Ambassador Fried as the chair of the General Council will also be moving straight away to take forward the decisions which come under the regular bodies of the General Council. Indeed, he told me a moment ago that he will be convening a meeting of the chairs of the regular bodies next week.

So all of this work is back on track.

On Public Stockholding, we are committed to following an accelerated timeframe.

I trust that members will now deliver this commitment and work constructively together towards finding a permanent solution. We have a target date to conclude the negotiations: December 2015. So again, we don’t have any time to lose.

On Trade Facilitation, adopting the Protocol of Amendment was an essential step. It allows the process of implementation to begin. But this is just one of many steps we need to take going forward.

It is very positive that we have already received 50 Category A notifications, including the first from an LDC member. This is a large proportion of the potential total given that developed members are not eligible as they don’t submit these notifications.

Now all members must work closely with their capitals to begin the process of ratification. Two thirds of members must deposit their instruments of acceptance for the agreement to come into force.

So I urge you to push forward the ratification process in your capitals.

The adoption of the protocol is also significant because — I am very pleased to say — it means that the Trade Facilitation Agreement Facility is now officially operational.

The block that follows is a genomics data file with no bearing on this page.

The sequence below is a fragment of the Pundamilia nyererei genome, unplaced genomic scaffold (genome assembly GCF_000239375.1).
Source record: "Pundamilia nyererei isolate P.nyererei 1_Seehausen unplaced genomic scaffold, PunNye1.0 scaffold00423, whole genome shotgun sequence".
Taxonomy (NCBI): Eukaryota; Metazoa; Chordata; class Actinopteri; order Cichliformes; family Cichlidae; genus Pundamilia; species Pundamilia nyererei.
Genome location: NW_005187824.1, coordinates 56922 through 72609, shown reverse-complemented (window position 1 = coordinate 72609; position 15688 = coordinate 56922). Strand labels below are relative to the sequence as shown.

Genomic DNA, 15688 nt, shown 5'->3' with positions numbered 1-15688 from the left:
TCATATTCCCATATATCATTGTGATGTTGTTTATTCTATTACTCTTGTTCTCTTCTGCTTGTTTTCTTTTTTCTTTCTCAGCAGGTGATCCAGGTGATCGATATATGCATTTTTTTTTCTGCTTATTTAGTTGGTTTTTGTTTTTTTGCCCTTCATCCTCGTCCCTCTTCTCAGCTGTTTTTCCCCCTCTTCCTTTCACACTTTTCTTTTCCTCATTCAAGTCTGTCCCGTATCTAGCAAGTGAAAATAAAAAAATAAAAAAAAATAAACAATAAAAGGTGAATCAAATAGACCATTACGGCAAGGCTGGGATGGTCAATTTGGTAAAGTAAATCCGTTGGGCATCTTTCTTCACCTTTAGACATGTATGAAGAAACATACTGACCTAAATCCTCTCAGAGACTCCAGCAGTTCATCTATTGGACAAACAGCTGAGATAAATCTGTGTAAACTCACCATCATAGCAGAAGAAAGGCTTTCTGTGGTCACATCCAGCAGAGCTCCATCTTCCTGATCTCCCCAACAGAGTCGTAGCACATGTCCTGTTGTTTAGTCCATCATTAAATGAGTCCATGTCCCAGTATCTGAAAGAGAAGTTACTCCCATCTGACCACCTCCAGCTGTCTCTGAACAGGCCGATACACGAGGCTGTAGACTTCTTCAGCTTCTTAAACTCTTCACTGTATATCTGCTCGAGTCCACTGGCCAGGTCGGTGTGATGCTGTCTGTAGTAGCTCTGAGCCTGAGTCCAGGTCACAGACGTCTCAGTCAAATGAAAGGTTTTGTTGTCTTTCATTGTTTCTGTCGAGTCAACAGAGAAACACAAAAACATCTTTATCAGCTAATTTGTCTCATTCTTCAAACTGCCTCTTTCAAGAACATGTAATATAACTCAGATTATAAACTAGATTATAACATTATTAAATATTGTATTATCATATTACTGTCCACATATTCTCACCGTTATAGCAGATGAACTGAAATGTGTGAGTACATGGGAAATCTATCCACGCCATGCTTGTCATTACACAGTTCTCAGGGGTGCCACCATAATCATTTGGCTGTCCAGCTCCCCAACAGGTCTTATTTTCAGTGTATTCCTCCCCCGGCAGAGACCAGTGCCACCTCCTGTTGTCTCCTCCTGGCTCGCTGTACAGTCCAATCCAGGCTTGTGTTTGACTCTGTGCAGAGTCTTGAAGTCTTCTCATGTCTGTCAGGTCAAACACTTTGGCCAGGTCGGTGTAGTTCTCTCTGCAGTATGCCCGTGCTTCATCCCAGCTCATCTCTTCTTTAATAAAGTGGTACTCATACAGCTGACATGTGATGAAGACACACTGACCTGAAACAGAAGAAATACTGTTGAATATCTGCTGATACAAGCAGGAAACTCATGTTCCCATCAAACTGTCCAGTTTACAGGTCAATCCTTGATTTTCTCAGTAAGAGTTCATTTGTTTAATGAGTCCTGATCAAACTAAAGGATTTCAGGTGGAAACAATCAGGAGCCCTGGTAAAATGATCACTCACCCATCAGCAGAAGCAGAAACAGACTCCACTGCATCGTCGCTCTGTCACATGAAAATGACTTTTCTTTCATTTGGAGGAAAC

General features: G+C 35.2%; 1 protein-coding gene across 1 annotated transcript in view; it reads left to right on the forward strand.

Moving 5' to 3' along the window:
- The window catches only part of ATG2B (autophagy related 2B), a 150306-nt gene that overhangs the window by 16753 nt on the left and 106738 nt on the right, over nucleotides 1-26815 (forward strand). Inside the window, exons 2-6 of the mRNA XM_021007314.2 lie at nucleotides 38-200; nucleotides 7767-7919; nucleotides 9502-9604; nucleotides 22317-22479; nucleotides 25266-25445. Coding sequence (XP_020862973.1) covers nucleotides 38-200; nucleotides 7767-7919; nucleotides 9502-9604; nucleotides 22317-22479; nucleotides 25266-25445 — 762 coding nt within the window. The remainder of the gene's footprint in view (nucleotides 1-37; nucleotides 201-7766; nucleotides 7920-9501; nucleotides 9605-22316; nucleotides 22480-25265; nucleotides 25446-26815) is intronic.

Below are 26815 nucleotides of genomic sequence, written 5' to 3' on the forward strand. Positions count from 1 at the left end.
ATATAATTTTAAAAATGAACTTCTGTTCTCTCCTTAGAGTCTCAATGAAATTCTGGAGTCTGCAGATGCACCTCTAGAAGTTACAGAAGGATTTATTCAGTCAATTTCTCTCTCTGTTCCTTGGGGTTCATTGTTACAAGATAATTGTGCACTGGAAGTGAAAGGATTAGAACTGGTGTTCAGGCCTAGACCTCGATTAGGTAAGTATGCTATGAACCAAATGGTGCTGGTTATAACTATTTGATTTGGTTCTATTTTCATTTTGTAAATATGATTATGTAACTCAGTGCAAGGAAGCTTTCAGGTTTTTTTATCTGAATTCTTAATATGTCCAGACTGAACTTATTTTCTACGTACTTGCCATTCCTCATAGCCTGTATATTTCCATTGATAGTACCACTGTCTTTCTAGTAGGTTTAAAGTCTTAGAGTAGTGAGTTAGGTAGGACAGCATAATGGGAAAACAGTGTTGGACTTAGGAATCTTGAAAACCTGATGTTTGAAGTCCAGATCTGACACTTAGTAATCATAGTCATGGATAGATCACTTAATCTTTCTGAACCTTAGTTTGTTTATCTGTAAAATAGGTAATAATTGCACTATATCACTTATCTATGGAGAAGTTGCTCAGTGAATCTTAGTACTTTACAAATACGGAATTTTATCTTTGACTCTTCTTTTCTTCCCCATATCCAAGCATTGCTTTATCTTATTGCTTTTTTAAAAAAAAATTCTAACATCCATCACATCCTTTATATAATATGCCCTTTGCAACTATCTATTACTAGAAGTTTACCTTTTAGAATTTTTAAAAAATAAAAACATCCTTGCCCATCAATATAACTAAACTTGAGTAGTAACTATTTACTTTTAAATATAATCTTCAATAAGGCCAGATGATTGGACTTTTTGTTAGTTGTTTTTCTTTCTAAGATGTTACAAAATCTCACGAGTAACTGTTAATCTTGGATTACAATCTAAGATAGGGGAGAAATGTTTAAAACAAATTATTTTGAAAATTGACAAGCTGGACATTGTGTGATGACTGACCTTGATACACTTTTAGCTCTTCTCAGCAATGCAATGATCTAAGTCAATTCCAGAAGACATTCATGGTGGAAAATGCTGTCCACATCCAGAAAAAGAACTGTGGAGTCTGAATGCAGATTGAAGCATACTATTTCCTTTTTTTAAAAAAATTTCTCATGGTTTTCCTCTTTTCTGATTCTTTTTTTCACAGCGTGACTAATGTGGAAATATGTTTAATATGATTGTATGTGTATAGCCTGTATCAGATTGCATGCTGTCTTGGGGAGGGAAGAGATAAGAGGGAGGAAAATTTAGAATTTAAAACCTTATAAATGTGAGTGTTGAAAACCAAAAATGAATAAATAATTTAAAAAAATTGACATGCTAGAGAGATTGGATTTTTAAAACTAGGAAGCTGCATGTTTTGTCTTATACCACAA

I want to thank the many donor members and Annex D organizations who have shown strong support for the Facility.

We will be giving the Secretariat resources to ensure that the Facility is a success, but for this initiative to thrive and succeed, it will need buy-in from all of us.

Since its launch in July, many members have already expressed their willingness to make contributions to the Facility.

I ask members to further strengthen their bilateral programs, but I also ask them to provide all the support they can to the Facility. We must ensure that LDCs and developing countries get the help they need to reap the full benefits of the Trade Facilitation Agreement.

Through the Facility we will continue to work closely with other organizations such as the World Bank, the WCO, UNCTAD, the OECD, the ITC and others.

Many developing country members have already benefitted from assistance programs provided by these organisations, and I encourage this work to continue alongside, and in support of, the Facility.

So there is a lot of work ahead to honour what we have decided here today.

We have just two weeks until the December meeting of the General Council.

Let’s make the most of the momentum that we have today and use these next two weeks to plan our way forward.

I will be travelling over the next few days: attending the East African Community summit in Nairobi, conducting a bilateral visit in Dar es Salaam, and taking part in the African Union trade ministers meeting in Addis Ababa.

And, as I have set out, there will be a range of meetings going on here in Geneva during this period.

We should aim, by the time of the General Council on the 10th of December, to have a clear sense of what lies ahead — and a plan for taking our work forward in the New Year.

We have delivered today on a promise we made in Bali.

Now let’s make it count.

Thank you all.